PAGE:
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Air cargo freighters have descended on Seattle-Tacoma airport to gorge on cherries out of the Pacific north-west, after the crop further south yielded poor loads.
Exports of Californian cherries to Asia were “a trickle” this year, dashing airlines’ hopes for a strong spike in westbound traffic in late May and June.
“The cherry season was the worst in 20 years,” reported Roger Samways, managing director of global accounts and sales strategy at American Airlines Cargo.
According to Chris Connell, president of Los Angeles-based perishables specialist Commodity Forwarders, the crop out of California did not constitute the worst season on record, but exports were very low because most of the harvest ended up on US grocers’ shelves.
A combination of wind, rain and heat, all hitting the crop at the wrong time, affected the quality of the cherries from California.
Because of this the majority of growers decided not to take the risk of flying their cherries to overseas markets to face the risk of negative returns if the quality did not hold up at the other end, he said. Instead, they aimed their promotions at the US market, where shorter transit times and lower transport costs improved their chances of decent returns.
“Japan and Korea are takers of high-quality cherries. They wanted the crop. No question, there was demand,” Mr Connell said.
However, Japanese retailers decided, on the strength of the experience with the California crop, that they would not hold out for cherries from the north-west.
“Because of the quality of the California cherries, they went for other commodities. When the Washington cherries came up, they did not show much enthusiasm. They had not delayed their promotions, they simply moved on to a different commodity set,” Mr Connell said.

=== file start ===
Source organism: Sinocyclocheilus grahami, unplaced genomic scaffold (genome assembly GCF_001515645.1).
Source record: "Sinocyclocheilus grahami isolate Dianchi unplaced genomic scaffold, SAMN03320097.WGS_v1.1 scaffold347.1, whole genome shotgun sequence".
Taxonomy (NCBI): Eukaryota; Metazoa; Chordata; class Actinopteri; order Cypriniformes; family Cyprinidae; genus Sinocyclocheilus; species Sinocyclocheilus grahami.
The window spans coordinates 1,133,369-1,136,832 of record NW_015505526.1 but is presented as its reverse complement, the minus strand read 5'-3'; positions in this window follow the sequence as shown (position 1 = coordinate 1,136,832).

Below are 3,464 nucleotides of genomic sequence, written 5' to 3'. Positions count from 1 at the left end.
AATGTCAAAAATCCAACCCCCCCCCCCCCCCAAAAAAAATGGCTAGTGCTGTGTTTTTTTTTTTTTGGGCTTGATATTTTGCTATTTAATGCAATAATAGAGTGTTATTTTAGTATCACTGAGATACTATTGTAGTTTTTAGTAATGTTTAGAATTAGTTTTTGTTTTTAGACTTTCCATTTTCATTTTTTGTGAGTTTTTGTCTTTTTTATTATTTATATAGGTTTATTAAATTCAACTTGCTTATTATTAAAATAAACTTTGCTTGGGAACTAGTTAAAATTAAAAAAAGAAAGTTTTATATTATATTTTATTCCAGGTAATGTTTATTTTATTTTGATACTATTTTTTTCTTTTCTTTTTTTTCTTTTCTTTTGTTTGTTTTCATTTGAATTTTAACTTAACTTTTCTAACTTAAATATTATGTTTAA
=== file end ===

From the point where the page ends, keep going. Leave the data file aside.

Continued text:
Importers in Korea, on the other hand, proved avid takers for the north-west crop, reinforcing their country’s image as “the new Japan”, in terms of US cherry imports. Hence, most of the all-cargo charters out of Seattle hauling cherries are headed for Seoul.
Mr Connell sees a silver lining in the situation. Traditionally some of the crop from the north-west is shipped to Asia by boat, but given the convergence of a limited crop and lower fuel prices, this traffic is now going by air.
He expects the activity in Seattle to continue for a little while, as the US market has had its share of cherries.
“Post-fourth of July, promotions in the US market are over and there is more focus on exports. The domestic market is going to be flat,” he said.
In the past, a sizeable portion of US cherries would go to Europe, especially the UK, but this traffic has diminished steadily over the past five years, as output in the UK has been rising, he noted.